Initially, parents with care with new or changed claims for the three benefits mentioned (income support, family credit, and disability working allowance) were subject to the Act’s provisions, as well as parents with care not on these benefits but without an existing maintenance order or agreement. Existing claimants of the relevant benefits are to be brought into the net gradually, while non-benefit cases with existing maintenance agreements or orders are not allowed to use the agency until April 1996. Soon after the beginning of implementation in April 1993, considerable resistance to the provisions of the Act was in evidence.

Reaction from male absent parents became apparent in the media from the summer of 1993. Men spoke to the media, contacted their MPs, and formed campaigns. The issues they were concerned with included: the amounts of money demanded; the Agency pursuit of men who were already paying maintenance under court-approved settlements (some thought that only ‘feckless’ fathers who had paid nothing would be pursued); and the fact that the Agency was taking no account of existing ‘clean-break’ or no-maintenance deals in which men had often handed over their share of the matrimonial property. The formula also did not take account of the costs of contact between the absent parent and the children, nor of any exceptional costs the absent parent might have, such as those associated with disability. It was argued that the Agency’s operations were upsetting existing arrangements between separated parents. The facts that the Act operated retrospectively and that stepchildren were not allowable for were particularly resented. It was argued that the Agency was directing its energies at easily traceable, ‘soft’ targets. The protesters were, perhaps, disproportionately employed and middle class. Campaigns were launched and public demonstrations took place.

While men were vocal in their objections to the Child Support Act, at first relatively little was heard of women’s reactions. The Child Poverty Action Group was concerned that women did not want to bring their cases forward, and therefore certain issues were not being aired in the media (Garnham and Knights 1994). The Agency was reported as saying that many mothers were delighted. However, the Campaign Against the Child Support Act was concerned about women being intimidated by the Agency to give the names of absent parents, and intimate questions being asked about their sex lives where paternity was denied. It seemed that in some cases there was violence, and that some men who had previously acknowledged paternity were now denying it. There were also concerns about the loss or reduction of income support when maintenance was ordered but then fell into default: There were particular problems in assessing accurately the income of absent parents who were self-employed. The reduction of income support pound for pound as maintenance was paid was a particular issue for concern. Research by Clarke et al. (1994b) showed that in a group of over fifty mothers on income-related benefits, none was better off, and some (13 per cent) were worse off, as a result of the Act. Informal arrangements were adversely affected, and conflict between former partners intensified, sometimes with effects on the children.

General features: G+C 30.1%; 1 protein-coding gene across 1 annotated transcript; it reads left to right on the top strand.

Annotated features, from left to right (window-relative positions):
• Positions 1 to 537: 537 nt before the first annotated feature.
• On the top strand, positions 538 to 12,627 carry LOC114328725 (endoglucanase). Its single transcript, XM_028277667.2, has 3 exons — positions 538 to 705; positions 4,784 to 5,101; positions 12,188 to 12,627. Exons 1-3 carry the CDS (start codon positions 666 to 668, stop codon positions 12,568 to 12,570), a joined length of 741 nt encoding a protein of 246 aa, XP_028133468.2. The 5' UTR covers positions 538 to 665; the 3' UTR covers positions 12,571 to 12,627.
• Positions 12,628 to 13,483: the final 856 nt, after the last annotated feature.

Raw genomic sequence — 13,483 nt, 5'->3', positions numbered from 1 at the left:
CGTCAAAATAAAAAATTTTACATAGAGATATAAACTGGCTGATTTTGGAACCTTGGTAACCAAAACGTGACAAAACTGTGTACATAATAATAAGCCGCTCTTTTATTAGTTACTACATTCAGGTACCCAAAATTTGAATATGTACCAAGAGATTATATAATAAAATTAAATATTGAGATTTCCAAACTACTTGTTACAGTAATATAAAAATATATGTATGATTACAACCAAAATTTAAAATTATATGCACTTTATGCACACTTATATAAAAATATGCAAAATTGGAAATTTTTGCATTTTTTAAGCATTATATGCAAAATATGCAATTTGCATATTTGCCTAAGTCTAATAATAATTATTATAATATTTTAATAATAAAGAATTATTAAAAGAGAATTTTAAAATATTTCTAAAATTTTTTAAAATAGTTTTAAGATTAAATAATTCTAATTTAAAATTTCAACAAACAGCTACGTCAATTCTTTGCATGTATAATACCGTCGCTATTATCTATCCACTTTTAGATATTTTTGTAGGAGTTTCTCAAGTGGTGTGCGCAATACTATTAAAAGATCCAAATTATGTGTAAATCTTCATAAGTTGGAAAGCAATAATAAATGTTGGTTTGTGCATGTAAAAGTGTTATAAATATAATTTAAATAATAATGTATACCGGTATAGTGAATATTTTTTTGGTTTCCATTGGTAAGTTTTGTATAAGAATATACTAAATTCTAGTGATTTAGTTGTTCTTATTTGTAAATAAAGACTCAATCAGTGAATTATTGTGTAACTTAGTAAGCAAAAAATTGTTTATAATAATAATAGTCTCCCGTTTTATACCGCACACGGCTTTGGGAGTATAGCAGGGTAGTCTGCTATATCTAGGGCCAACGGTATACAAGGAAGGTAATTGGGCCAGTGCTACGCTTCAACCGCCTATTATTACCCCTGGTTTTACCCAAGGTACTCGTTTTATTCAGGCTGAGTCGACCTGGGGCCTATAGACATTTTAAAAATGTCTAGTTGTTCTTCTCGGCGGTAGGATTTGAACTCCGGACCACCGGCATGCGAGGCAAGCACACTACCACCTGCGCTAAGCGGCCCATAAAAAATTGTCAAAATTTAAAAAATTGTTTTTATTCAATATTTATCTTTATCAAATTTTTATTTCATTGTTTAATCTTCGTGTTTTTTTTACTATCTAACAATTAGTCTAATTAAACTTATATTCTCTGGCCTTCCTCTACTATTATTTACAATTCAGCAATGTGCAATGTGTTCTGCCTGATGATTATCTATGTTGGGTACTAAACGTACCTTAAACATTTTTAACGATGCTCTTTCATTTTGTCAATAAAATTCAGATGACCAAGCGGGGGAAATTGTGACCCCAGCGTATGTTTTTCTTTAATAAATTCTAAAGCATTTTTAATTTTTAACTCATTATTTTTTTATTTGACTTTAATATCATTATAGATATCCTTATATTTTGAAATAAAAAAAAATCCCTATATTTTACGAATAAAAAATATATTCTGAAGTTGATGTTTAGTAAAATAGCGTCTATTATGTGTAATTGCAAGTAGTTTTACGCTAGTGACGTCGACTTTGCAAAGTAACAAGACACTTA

Under pressure from MPs, the Commons Select Committee on Social Security, and others, the government modified the formula slightly in February 1994. But it still did not allow for the cost of stepchildren, nor did it take account of clean-break settlements. Some major grievances remained unaddressed, and dissaffection continued. In 1994 the situation was being kept under review. In July, management consultants were sent in to review the Child Support Agency, and in September its Chief Executive resigned after apologizing for ‘performance failure’. Extra money and staff were allocated. In November 1994 the House of Commons Select Committee again made recommendations for change, but disagreed on whether there should be a disregard of maintenance for those on income support.